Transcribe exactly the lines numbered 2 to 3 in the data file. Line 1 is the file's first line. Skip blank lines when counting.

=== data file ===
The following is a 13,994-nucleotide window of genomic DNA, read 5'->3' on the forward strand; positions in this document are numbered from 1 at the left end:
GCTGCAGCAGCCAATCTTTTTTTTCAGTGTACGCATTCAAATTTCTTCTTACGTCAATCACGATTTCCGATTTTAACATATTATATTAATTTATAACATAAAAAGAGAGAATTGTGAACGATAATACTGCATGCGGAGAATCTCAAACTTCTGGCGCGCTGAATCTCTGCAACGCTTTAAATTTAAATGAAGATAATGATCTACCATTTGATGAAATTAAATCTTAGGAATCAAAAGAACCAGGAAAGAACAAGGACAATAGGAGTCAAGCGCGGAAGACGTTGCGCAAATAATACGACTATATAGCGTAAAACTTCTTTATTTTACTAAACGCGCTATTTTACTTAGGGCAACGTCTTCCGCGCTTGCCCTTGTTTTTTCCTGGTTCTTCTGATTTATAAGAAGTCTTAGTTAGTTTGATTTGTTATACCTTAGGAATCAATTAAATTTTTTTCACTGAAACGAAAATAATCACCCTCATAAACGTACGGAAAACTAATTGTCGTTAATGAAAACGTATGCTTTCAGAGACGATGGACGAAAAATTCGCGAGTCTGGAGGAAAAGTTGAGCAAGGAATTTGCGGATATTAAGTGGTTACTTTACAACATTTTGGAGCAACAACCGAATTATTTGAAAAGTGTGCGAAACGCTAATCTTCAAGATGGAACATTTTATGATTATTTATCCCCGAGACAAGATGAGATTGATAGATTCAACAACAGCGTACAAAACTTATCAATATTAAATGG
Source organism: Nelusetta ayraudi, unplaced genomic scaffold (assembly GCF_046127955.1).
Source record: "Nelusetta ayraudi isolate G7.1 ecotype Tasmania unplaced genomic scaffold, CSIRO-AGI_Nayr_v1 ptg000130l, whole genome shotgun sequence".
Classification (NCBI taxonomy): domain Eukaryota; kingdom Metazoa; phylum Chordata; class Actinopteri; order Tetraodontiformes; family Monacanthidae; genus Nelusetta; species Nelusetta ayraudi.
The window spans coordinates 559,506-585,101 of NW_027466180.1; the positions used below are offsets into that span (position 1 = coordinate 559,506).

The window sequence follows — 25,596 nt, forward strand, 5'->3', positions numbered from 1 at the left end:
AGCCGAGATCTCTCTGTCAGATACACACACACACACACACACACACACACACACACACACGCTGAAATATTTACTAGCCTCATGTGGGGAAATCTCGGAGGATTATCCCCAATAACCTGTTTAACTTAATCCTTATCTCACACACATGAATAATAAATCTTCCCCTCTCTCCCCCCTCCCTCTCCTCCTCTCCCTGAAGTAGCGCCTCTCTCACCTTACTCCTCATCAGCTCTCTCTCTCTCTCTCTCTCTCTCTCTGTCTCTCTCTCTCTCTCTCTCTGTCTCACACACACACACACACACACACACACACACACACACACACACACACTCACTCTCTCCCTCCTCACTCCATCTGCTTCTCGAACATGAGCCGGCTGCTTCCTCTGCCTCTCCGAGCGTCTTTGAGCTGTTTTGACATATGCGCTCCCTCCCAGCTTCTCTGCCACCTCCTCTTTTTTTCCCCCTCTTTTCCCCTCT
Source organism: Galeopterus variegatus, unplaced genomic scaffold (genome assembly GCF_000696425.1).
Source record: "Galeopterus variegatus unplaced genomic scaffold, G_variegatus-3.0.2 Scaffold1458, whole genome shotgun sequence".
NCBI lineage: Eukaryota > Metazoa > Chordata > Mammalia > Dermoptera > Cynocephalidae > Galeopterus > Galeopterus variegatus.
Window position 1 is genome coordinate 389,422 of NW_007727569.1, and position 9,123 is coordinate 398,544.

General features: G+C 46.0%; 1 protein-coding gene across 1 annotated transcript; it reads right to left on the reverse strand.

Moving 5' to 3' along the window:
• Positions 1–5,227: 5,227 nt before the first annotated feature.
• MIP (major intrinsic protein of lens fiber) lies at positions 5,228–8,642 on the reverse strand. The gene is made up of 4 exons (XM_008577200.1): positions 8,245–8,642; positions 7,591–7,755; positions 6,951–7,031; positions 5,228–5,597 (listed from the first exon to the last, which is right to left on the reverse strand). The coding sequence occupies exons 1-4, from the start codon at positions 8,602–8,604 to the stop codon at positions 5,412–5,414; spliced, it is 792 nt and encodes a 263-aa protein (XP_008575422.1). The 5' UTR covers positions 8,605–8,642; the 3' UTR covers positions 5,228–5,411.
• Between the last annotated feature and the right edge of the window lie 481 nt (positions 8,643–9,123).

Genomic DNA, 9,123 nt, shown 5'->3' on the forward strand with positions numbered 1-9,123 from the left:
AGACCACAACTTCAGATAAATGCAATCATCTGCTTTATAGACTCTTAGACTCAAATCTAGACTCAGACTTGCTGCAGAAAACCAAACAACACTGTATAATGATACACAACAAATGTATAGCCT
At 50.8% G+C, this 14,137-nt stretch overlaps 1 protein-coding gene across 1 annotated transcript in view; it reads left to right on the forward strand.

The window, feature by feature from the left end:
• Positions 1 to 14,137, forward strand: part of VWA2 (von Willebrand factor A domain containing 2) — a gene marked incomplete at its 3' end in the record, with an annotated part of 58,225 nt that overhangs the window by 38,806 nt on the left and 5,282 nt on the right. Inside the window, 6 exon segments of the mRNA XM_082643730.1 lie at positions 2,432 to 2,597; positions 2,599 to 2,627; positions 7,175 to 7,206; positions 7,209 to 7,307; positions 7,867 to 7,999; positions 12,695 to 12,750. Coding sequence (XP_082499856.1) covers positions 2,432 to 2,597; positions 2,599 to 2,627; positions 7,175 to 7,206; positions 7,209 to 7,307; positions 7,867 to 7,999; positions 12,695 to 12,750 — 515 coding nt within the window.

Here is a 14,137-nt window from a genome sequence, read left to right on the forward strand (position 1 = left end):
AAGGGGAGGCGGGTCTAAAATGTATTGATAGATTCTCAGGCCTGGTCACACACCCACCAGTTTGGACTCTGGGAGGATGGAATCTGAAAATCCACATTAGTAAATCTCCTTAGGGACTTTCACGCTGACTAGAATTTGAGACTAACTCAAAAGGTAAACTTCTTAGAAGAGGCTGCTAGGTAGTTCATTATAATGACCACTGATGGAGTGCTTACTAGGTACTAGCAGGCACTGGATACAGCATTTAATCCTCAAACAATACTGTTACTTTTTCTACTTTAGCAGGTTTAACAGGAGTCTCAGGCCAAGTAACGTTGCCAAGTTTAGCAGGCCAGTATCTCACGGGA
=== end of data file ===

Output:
GCTGCAGCAGCCAATCTTTTTTTTCAGTGTACGCATTCAAATTTCTTCTTACGTCAATCACGATTTCCGATTTTAACATATTATATTAATTTATAACATAAAAAGAGAGAATTGTGAACGATAATACTGCATGCGGAGAATCTCAAACTTCTGGCGCGCTGAATCTCTGCAACGCTTTAAATTTAAATGAAGATAATGATCTACCATTTGATGAAATTAAATCTTAGGAATCAAAAGAACCAGGAAAGAACAAGGACAATAGGAGTCAAGCGCGGAAGACGTTGCGCAAATAATACGACTATATAGCGTAAAACTTCTTTATTTTACTAAACGCGCTATTTTACTTAGGGCAACGTCTTCCGCGCTTGCCCTTGTTTTTTCCTGGTTCTTCTGATTTATAAGAAGTCTTAGTTAGTTTGATTTGTTATACCTTAGGAATCAATTAAATTTTTTTCACTGAAACGAAAATAATCACCCTCATAAACGTACGGAAAACTAATTGTCGTTAATGAAAACGTATGCTTTCAGAGACGATGGACGAAAAATTCGCGAGTCTGGAGGAAAAGTTGAGCAAGGAATTTGCGGATATTAAGTGGTTACTTTACAACATTTTGGAGCAACAACCGAATTATTTGAAAAGTGTGCGAAACGCTAATCTTCAAGATGGAACATTTTATGATTATTTATCCCCGAGACAAGATGAGATTGATAGATTCAACAACAGCGTACAAAACTTATCAATATTAAATGG
Source organism: Nelusetta ayraudi, unplaced genomic scaffold (assembly GCF_046127955.1).